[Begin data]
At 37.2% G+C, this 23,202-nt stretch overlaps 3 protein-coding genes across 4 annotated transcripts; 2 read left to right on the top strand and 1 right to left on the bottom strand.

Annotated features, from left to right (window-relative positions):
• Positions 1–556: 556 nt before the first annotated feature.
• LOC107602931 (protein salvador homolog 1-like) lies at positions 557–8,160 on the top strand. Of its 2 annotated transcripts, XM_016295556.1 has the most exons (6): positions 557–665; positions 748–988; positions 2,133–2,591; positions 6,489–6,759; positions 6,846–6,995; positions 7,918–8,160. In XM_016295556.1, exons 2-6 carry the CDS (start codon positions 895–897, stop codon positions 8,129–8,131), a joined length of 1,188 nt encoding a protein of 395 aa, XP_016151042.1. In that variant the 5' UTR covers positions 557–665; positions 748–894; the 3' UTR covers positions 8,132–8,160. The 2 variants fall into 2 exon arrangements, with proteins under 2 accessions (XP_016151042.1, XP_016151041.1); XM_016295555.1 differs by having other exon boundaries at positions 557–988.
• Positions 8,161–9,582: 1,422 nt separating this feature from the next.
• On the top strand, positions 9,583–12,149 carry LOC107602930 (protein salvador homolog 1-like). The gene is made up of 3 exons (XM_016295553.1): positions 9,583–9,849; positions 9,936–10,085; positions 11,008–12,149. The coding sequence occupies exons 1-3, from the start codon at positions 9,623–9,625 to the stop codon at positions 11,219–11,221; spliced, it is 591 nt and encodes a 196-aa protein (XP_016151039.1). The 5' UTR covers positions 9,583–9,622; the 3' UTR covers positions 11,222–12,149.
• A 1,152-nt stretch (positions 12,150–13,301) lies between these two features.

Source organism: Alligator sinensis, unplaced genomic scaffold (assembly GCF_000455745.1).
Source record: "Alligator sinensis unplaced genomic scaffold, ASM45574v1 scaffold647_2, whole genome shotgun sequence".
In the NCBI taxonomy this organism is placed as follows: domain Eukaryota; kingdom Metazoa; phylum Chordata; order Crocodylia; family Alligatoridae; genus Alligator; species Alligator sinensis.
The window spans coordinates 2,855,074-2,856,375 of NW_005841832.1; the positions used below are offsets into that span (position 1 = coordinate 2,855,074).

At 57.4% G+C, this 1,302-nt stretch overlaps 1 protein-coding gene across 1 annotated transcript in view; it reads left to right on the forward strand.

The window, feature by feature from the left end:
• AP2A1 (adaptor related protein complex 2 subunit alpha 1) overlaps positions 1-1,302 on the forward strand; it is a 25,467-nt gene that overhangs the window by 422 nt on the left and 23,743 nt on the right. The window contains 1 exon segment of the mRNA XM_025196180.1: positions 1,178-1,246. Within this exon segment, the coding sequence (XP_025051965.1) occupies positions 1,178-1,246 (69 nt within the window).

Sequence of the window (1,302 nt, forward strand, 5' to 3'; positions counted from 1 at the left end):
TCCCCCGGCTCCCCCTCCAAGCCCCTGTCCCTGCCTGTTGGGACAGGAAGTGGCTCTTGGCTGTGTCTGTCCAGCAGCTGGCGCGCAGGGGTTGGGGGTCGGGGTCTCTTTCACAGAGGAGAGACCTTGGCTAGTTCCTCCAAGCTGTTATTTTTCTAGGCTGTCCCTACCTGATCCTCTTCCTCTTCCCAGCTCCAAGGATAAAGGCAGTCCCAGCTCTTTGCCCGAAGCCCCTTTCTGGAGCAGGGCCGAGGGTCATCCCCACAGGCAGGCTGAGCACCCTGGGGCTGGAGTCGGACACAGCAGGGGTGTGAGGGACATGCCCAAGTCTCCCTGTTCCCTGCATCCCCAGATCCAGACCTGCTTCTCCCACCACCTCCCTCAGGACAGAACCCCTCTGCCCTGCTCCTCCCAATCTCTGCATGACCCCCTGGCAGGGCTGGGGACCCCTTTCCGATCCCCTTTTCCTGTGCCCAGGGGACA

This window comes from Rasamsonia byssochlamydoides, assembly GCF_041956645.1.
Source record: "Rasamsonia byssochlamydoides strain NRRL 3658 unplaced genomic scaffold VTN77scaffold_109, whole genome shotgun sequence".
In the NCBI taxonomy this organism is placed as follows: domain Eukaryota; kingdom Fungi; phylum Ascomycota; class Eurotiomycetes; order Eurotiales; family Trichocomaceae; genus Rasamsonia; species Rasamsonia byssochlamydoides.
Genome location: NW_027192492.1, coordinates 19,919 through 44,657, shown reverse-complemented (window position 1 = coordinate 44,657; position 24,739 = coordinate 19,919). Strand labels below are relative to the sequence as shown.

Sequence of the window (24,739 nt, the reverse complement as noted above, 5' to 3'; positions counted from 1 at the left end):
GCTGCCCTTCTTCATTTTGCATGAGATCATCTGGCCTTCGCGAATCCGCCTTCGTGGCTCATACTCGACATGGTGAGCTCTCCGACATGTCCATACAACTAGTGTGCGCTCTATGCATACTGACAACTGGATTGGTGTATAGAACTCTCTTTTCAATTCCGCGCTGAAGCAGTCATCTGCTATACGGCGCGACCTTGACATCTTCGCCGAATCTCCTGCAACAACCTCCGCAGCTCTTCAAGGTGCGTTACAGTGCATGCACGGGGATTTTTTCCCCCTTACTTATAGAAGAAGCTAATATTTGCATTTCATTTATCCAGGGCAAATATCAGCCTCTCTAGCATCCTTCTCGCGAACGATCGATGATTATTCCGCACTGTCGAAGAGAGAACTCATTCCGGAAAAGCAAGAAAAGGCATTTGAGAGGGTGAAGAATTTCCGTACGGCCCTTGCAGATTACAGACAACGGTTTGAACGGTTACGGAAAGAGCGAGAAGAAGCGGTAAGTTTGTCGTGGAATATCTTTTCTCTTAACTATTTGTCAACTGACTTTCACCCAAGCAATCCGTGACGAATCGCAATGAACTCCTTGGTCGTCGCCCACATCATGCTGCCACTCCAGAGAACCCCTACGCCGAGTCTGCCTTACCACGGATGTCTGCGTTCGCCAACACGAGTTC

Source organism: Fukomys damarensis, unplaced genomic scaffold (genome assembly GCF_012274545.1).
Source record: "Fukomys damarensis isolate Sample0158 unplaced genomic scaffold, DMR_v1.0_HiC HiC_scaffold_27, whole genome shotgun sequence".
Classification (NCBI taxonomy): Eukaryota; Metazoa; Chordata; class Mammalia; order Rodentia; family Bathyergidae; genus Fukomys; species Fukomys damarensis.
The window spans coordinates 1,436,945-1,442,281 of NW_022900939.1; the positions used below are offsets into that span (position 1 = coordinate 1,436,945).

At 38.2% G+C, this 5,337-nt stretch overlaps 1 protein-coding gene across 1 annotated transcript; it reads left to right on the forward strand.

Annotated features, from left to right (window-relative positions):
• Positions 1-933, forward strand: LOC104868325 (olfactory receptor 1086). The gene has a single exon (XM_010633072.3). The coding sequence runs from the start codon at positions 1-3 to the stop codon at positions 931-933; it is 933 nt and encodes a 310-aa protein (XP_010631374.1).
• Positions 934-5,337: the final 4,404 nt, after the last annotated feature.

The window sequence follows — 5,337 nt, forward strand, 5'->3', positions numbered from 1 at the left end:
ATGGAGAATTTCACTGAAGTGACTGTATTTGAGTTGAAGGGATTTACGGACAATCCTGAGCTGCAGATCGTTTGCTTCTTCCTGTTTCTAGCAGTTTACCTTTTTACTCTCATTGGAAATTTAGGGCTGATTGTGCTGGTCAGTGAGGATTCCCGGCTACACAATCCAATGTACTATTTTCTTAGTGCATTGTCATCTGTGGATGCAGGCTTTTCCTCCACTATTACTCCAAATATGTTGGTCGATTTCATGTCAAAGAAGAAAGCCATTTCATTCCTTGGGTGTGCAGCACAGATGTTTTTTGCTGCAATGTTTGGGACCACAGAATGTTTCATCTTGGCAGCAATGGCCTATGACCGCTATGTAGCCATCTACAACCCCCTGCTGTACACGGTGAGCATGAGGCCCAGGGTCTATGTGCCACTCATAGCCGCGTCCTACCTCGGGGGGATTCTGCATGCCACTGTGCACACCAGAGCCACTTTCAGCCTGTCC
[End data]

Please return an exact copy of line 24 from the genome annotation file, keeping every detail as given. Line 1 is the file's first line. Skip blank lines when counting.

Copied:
Source record: "Fukomys damarensis isolate Sample0158 unplaced genomic scaffold, DMR_v1.0_HiC HiC_scaffold_27, whole genome shotgun sequence".